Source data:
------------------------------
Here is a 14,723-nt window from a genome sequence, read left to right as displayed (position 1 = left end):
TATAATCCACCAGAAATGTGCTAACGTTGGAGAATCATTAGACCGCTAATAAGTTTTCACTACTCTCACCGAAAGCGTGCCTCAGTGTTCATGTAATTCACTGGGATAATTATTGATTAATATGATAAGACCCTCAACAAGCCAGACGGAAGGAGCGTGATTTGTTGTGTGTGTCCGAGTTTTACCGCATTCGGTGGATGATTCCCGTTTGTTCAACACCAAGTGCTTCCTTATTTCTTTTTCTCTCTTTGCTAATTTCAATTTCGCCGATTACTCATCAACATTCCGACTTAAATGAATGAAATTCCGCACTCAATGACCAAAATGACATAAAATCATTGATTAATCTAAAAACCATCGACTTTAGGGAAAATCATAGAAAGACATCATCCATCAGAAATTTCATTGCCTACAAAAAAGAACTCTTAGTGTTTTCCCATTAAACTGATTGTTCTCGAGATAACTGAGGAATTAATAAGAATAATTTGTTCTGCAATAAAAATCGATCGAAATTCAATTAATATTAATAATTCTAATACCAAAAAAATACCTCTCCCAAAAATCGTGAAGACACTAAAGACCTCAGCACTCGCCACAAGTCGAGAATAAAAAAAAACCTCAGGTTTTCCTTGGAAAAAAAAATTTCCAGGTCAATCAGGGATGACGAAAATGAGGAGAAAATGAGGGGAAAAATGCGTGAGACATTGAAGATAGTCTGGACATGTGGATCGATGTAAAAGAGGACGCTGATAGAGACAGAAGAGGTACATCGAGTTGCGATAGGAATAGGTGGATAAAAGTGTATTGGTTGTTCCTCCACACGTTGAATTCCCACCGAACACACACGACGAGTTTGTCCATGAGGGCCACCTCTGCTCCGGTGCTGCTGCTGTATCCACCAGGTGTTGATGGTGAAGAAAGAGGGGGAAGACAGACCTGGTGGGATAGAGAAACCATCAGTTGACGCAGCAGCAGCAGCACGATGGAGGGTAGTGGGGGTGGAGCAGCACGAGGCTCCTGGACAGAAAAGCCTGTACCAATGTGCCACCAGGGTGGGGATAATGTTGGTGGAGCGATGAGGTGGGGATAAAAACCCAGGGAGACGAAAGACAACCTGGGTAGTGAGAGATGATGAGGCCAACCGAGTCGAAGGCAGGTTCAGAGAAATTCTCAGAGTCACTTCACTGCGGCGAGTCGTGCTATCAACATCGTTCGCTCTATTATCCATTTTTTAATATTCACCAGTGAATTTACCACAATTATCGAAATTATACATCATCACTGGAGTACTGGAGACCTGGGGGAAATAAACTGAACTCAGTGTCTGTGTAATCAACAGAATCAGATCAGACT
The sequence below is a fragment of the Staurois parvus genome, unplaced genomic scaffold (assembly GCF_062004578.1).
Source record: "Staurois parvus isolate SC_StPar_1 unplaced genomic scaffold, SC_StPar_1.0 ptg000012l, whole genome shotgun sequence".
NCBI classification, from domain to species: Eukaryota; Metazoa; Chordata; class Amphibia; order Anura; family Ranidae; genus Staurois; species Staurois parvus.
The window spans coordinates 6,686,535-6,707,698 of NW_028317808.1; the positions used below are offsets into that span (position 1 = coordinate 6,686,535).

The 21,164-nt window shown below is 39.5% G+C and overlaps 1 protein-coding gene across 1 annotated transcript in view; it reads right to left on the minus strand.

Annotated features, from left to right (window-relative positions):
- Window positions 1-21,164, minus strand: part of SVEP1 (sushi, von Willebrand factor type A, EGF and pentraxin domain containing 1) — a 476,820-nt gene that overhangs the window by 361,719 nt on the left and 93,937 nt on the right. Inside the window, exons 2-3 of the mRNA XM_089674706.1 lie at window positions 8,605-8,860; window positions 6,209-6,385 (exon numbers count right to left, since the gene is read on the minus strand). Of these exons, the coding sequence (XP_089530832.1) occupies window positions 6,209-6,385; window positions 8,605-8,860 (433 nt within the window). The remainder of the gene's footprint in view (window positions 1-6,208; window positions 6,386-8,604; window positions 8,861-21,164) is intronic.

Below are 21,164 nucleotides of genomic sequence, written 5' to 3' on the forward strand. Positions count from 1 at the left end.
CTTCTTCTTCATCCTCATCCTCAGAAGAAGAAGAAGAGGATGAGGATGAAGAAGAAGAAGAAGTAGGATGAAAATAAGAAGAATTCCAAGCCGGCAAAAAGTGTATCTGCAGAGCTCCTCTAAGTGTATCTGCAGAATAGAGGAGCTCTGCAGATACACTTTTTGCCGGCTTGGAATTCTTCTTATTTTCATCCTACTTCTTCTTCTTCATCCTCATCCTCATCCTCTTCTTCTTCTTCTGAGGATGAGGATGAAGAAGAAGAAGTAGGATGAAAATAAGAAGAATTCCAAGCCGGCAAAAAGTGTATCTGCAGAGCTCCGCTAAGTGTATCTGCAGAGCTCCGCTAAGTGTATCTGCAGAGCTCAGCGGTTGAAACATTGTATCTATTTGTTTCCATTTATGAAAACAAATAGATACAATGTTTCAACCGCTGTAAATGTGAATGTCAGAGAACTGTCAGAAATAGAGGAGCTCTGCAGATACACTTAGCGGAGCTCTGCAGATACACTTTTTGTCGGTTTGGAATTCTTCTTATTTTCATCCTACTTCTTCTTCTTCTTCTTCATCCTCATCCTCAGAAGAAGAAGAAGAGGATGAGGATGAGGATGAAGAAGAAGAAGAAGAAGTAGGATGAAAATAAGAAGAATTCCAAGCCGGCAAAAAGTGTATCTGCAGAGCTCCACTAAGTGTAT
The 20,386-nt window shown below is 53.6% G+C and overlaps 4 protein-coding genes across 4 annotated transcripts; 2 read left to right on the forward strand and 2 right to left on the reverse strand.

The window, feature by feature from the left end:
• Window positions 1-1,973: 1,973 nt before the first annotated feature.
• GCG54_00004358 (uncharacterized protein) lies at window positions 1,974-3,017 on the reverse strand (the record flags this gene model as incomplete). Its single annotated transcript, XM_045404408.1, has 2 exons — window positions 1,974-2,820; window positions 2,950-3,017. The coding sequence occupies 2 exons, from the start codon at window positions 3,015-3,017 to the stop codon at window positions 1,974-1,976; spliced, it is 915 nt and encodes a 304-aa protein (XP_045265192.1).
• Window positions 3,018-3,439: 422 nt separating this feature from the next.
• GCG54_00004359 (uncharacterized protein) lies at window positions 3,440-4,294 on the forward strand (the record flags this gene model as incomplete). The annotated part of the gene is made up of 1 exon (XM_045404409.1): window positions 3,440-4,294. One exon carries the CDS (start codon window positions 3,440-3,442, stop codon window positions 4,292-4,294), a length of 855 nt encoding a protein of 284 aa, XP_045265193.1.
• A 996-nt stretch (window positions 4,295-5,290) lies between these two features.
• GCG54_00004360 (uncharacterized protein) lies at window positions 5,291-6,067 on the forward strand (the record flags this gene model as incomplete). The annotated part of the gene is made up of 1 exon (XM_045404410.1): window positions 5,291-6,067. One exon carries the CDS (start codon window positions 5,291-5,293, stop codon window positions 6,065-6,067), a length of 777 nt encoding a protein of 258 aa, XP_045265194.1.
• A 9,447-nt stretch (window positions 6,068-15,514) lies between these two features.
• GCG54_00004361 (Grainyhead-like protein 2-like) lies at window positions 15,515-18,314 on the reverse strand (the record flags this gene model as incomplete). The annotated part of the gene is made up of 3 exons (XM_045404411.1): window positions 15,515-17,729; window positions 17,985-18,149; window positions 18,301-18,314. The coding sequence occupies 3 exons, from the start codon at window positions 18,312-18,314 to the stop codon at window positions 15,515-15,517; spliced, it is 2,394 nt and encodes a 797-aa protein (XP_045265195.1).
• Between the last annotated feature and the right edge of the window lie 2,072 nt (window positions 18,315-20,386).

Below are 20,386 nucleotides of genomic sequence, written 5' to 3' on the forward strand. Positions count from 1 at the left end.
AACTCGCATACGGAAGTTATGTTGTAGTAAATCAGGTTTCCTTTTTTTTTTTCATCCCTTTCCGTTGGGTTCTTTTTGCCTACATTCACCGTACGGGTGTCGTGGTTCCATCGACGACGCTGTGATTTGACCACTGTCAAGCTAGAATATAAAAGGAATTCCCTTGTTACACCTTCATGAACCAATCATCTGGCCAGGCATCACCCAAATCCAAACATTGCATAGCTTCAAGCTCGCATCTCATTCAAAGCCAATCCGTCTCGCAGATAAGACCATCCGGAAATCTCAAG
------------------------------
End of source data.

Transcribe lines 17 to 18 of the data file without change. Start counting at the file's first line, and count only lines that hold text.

• GCG54_00004359 (uncharacterized protein) lies at window positions 3,440-4,294 on the forward strand (the record flags this gene model as incomplete). The annotated part of the gene is made up of 1 exon (XM_045404409.1): window positions 3,440-4,294. One exon carries the CDS (start codon window positions 3,440-3,442, stop codon window positions 4,292-4,294), a length of 855 nt encoding a protein of 284 aa, XP_045265193.1.
• A 996-nt stretch (window positions 4,295-5,290) lies between these two features.